With the exception of Strongyloides stercoralis, helminths do not replicate within the human host. This fundamental aspect of helminth biology establishes a set of transmission dynamics quite different than those for viruses, bacteria, fungi, and protozoa. For example, prevalence, which is the proportion of persons in a defined population at a given time point infected with the helminth, isseldom used asthe only measure to assessthe epidemiological situation for that helminth infection, because morbidity is associated with the number of worms infecting the host (i.e., the worm burden) rather than the absence or presence of infection. Prevalence is commonly combined with worm burden (also referred to as the “intensity of infection”), which is commonly measured by the number of eggs per gram (EPGs) of feces for intestinal helminths and schistosomes. Based on EPGs and their association with morbidity, individuals are classified into categories of light, moderate, and heavy infection by the WHO). Furthermore, in the case of soil-transmitted helminths, the WHO recommends use of both prevalence and intensity of infection to classify communities into transmission categories category I (high), category II (medium), and category III (low). These transmission categories are assigned according to both the number of heavily infected people in the community (greater or less than 10%) and the prevalence of infection (greater or less than 50%). For example, a community with greater than 50% prevalence but less than 10% heavy infection would be considered a category II transmission community. The WHO uses this information in algorithms to determine the type of mass treatment a community should receive. For filarial helminths, the transmission status in a community is determined by assessing the number of people with blood-circulating microfilariae or microfilarial antigen; in the case of onchocerciasis, it is determined by counting the number of microfilariae in a skin biopsy or even counting the number of palpable nodules It important to note that the quantitative assessment of worms provides no information on whether the infection represents either a recent or long-term infection nor doesit indicate either the length or extent of exposure to infection (i.e., an individual residing near a source of transmission for many years may not necessarily have high egg count despite extensive exposure). There are several key determinants underlying the epidemiology of helminth infections. Environment. Climate and topography are crucial determinants of the distribution of helminth infections. Helminths transmitted by vectors are limited to landscapes in which host and vector come together in the same habitat, resulting highly focal distribution. For example, the distribution of schistosomiasis reflects the biotic and abiotic features(i.e., climatic, physical, and chemical factors) that affect the survival and development of the snail vector. In the case of onchocerciasis, the distribution and incidence of the disease are limited by biogeographic variations favorable to exposure to the blackfly vectors. Soil-transmitted helminths are highly affected by surface temperature, altitude, soil type, and rainfall. Heterogeneity. Heterogeneity in the worm burden among different individuals infected with the same helminth is a hallmark feature of helminth epidemiology. A consequence ofsuch heterogeneity is the aggregated distribution of helminth infection in endemic communities, such that a small proportion of hosts are rapidly, frequently, and/or heavily infected. For example, 70% of the worm burden occurs in 15% of the infected individuals at a given time point. The aggregated distribution of helminth infection hasled some to hypothesize that certain “wormy” people are “predisposed” to heavy infection from as yet undefined genetic, immunogenetic, ecological, behavioral, and social factors. Predisposition refers to studies in which intensity of infection prior to anthelminthic treatment positively correlates with intensity of reinfection 12–24 months after treatment . The bases of both heterogeneity and predisposition to helminth infection have yet to be fully elucidated. However, among the major factors under consideration are age, household clustering, and genetics. Age dependency. Much epidemiologic research has focused on heterogeneity in the intensity of helminth infection by age . Changes with age in the average intensity of infection tend to be convex, rising in childhood and declining in adulthood. For Ascaris lumbricoides and Trichuris trichiura, the heaviest and most frequent infections are in children aged 5–15 years, with a decline in intensity and frequency in adulthood. Similarly, for all the majorschistosomes, the heaviest and most frequent infections are in older children aged 10–15 years. In contrast, hookworm frequently exhibits a steady rise in intensity of infection with age, peaking in adulthood. Similarly, the pathologic events that occur with filarial infections also predominate in adulthood. Some ofthe strongest evidence for protective immunity to human helminth infection has come from epidemiological observations of a “peak shift” in prevalence and intensity of infection with age. Briefly, if age-infection data are compared across host populations, the peak level of infection intensity (e.g., EPGs for intestinal helminths) is higher and occurs in younger individuals when transmission is also higher, but the peak intensity of infection is lower and occurs in older individuals when transmission is lower. This shift in the peak level of infection intensity and the age at which this peak occurs is consistent with mathematical models that assume a gradually acquired protective immunity, an interpretation supported by experimental studies in animals. Household clustering. Evidence for household clustering of infected individuals exists for most diseases caused by infection with a helminth, including ascariasis, trichuriasis, and strongyloidiasis. This clustering can persist through time, as shown by familial predisposition to heavy infection with Ascaris lumbricoides and Trichuris trichiura in Mexico. Household aggregation of lymphatic filarial infection (individuals with LF and/or microfilaraemia) has been described in India and Polynesia. In one study of schistosomiasis, shared household accounted for 22% of the variance in S. mansoni egg counts. There is also some evidence for a similarity in antibody isotype level among family members for crude schistosome antigen extracts, reflecting the degree to which this phenotype might be influenced by genetic factors. Genetics. For a number of species of parasitic worms, it has been established that the intensity of infection is a heritable phenotype. The most advanced research program investigating the identity of host genes that influence helminth infection involves schistosomiasis. The first genome scan for a helminth infection identified linkage of intensity of infection with S. mansoni in a Brazilian population to the chromosomal region 5q31–q33 (56), and subsequent confirmation of this link was established in a Senegalese population (57). The 5q31–q33 region includes loci for numerous immune response genes, including those encoding the Th2 cytokines IL-3, IL-4, IL-5, IL-9, and IL-13, interferon regulatory factor 1, colony-stimulating factor 2, colony-stimulating factor 1 receptor, and the IL-12/IL-23 p40 subunit. Genes controlling IgE production, asthma, malaria parasitaemia, and inflammatory bowel disease, among others, have also been mapped to this region of chromosome 5, although the causative polymorphisms have not yet been identified. Polyparasitism. Finally, an increasing number of studies of helminth epidemiology have shown that it is common for individuals to be infected with more than one species of helminth. There is also evidence suggesting synergism and antagonism in concurrent intestinal nematode and schistosome infections as well as filarial nematode infection and soil-transmitted helminth infections. A number of epidemiological studies have indicated that individuals infected with multiple species of helminth often harbor heavier infections than individuals infected with a single helminth species. An important consequence of simultaneous infection with the parasites that cause hookworm, schistosomiasis, and malaria is severe anemia. It has also been speculated that helminth infections may adversely influence host immune responses to the malaria-causing parasite and other pathogens.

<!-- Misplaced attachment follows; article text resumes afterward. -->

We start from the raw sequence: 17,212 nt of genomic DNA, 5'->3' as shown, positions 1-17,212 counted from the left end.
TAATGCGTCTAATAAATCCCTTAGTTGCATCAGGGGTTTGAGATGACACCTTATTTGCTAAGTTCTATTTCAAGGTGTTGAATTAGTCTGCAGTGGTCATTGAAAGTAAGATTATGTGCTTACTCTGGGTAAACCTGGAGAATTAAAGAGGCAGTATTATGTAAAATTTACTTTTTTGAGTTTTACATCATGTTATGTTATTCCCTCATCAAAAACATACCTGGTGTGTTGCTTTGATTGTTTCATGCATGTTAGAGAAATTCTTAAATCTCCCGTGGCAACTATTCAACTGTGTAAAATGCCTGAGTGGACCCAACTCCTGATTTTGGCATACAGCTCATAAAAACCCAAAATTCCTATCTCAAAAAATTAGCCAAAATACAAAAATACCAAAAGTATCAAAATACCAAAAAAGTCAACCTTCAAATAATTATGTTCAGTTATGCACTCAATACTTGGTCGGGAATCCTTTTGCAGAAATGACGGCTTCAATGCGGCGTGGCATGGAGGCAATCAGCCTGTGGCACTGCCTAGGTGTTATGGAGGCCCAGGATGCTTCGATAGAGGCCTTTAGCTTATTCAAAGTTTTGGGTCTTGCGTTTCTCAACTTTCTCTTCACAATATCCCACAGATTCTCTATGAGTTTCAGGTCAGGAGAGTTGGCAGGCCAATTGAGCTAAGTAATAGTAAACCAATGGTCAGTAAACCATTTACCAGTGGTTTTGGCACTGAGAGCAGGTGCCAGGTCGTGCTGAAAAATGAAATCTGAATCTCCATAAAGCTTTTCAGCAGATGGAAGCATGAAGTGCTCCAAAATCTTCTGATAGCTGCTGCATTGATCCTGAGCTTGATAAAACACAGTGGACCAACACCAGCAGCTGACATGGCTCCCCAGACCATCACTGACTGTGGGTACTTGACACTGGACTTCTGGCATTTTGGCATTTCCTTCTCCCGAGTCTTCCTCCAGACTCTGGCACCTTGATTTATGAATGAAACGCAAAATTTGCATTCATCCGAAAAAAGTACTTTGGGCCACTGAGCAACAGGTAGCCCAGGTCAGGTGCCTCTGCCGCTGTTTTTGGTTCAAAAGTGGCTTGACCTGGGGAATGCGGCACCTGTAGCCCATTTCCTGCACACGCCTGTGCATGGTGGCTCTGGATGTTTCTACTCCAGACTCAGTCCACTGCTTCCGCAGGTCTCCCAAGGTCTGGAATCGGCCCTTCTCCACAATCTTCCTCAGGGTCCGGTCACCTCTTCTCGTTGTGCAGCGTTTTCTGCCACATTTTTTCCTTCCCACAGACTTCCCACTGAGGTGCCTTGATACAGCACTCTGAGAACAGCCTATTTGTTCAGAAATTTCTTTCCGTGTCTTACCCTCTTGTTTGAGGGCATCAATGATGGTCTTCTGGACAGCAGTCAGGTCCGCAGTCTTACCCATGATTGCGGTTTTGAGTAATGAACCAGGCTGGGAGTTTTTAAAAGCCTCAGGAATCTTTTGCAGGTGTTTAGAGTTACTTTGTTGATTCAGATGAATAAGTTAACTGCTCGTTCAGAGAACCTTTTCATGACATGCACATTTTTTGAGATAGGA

In this chapter, we described the research procedure for this study. A research methodology is a research process adopted or employed to systematically and scientifically present the results of a study to the research audience viz. a vis, the study beneficiaries.